Twenty-Second Sunday in Ordinary Time A
Four nuns and a priest pile into a car. (This is not a joke, but a true story!) It was December, six or seven years ago, while the Grey Nuns were still working here in the parish. I was going with them to a celebration outside of Montréal in honor of St. Marguerite d’Youville, the foundress of their order. Besides the five of us, I seem to recall there also being in the car two GPSs and a printed sheet with directions. As you can imagine, they never all agreed with one another at the most crucial junctures…
We found ourselves moving right along on a divided highway when the GPS in which we had the most confidence told us to take the exit on the right in 100 feet. There was no exit in 100 ft. In fact, a sign had just told us the next exit was some 20 miles away. (We later found out that they had rebuilt and rerouted the highway, but forgot to notify both us and the satellite.) So we pulled into the “No U-Turn” spot to make a u-turn. But it had snowed, and the lane hadn’t been plowed, and we got stuck. My memory is fuzzy, but I like to think it was Sr. Rita Francis laying on the gas as I pushed on the bumper. Somehow we not only got out of the snow and found our way to the basilica, but we even made it there with time to spare.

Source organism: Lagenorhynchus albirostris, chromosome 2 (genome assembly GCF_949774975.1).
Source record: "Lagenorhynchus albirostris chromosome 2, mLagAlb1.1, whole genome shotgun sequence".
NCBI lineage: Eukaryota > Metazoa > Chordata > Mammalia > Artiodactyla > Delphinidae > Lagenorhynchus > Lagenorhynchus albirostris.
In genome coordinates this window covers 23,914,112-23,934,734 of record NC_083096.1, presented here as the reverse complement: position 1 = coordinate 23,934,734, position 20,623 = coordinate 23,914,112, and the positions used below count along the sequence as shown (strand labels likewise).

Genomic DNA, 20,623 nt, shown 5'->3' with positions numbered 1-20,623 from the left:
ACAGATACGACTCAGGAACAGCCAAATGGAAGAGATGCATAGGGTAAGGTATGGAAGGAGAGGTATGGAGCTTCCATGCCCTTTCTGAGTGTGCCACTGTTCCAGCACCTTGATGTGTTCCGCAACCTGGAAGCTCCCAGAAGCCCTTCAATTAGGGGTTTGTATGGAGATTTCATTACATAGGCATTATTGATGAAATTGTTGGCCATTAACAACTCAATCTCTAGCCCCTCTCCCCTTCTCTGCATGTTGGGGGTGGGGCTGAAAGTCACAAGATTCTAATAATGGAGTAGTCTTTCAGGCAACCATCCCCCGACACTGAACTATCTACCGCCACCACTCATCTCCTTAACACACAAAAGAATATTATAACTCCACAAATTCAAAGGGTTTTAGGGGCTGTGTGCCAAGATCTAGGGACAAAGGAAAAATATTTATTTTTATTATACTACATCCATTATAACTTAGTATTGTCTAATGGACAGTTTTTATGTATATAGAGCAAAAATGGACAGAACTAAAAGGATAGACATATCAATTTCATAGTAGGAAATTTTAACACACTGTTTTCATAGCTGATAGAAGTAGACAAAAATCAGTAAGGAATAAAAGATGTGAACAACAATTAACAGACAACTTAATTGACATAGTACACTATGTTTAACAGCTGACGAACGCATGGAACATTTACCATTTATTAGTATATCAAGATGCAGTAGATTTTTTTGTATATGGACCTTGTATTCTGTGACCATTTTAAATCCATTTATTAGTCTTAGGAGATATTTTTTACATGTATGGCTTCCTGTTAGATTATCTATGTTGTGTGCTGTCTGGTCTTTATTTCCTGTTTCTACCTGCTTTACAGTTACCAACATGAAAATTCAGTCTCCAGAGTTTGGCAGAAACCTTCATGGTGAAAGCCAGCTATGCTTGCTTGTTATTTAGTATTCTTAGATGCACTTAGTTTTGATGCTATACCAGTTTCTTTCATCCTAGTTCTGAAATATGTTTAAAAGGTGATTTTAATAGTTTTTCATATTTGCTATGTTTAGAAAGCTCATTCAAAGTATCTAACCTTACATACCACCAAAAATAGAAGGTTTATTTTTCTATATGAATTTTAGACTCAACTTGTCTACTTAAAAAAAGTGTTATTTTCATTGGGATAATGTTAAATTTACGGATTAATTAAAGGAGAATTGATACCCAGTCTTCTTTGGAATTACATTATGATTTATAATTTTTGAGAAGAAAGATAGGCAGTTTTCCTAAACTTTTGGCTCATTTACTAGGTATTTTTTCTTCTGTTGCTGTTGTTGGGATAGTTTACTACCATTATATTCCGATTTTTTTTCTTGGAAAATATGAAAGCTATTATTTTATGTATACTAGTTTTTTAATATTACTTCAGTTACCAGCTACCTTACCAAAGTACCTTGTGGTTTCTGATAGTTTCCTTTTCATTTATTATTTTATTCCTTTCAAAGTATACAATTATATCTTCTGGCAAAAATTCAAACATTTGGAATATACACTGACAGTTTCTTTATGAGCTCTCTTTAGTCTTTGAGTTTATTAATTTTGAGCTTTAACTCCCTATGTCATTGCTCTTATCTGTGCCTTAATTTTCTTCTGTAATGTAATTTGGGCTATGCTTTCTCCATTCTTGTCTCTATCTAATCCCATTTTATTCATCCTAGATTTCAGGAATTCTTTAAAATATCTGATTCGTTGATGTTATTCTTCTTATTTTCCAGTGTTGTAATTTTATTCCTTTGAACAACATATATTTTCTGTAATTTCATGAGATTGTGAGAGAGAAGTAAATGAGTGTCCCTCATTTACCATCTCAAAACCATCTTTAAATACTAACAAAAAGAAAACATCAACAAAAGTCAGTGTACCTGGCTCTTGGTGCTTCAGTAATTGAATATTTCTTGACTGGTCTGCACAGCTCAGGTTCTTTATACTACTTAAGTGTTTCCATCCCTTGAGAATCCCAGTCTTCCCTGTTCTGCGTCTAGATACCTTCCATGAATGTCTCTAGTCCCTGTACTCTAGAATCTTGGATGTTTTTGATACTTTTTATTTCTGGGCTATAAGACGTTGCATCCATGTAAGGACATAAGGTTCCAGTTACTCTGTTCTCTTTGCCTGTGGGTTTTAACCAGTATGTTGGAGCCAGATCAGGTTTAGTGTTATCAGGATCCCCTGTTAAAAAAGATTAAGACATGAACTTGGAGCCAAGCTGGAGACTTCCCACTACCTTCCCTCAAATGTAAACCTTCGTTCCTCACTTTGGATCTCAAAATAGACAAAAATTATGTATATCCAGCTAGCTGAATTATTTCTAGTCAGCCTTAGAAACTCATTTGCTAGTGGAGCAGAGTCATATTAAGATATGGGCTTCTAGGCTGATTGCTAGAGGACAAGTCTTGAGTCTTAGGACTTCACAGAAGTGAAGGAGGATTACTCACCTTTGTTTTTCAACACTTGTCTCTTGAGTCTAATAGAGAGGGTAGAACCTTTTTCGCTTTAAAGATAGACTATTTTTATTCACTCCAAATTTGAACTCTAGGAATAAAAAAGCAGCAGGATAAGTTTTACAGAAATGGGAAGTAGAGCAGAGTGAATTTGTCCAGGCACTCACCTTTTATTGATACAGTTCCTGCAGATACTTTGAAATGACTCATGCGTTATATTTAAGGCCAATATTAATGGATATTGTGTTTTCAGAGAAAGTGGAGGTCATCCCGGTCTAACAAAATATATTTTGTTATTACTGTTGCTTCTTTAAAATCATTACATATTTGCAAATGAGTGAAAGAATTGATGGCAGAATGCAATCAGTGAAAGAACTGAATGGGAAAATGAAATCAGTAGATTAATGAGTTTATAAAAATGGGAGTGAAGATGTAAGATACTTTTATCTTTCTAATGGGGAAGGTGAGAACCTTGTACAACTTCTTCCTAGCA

But getting taken for a little joy ride isn’t the only trouble with a GPS.
Remember how we used to plan a trip before a GPS? You’d look at the map ahead of time to get the lay of the land and consider the best route. You’d actually read the traffic signs and learn the names of the street. You’d watch for landmark and take note of the terrain. If you came upon an accident or a detour, you could often find your own way around it because you’d already taken in the big picture. And if you did get lost, you’d actually stop to talk to a real live human being in order to find your way again—maybe meeting someone you know, maybe making a new friend.
Sometimes it was by our mistakes, but we learned how to navigate—how to find our way wherever we were going.
We Americans like to think of ourselves as rather independent—free thinkers, rugged individualists. But the fact of the matter is that more and more often, we let somebody or something else do most of the thinking for us. We might consider ourselves rather self-reliant, but our actions say that we actually prefer to be told what to do and where to go. It just makes things easier, doesn’t it?
But this is a rather dangerous approach to making our way through life.
In this technological age, we can get the idea that God is like a super GPS in the sky, beaming down clear directions—as long as we maintain the signal—whenever we need them: “Do this! Don’t go that way!” I don’t know about you, but I don’t generally find God working that way! And because he doesn’t, we could get the idea that God has failed us. The truth is, we have failed to recognize who God really is. You see, God is less like a GPS and a more like compass. God gave us a mind and reason, a will and freedom, and he fully intends for us to make good use of these gifts. The Lord won’t think for us or make our decisions, but he always stands ready to point us in the right direction.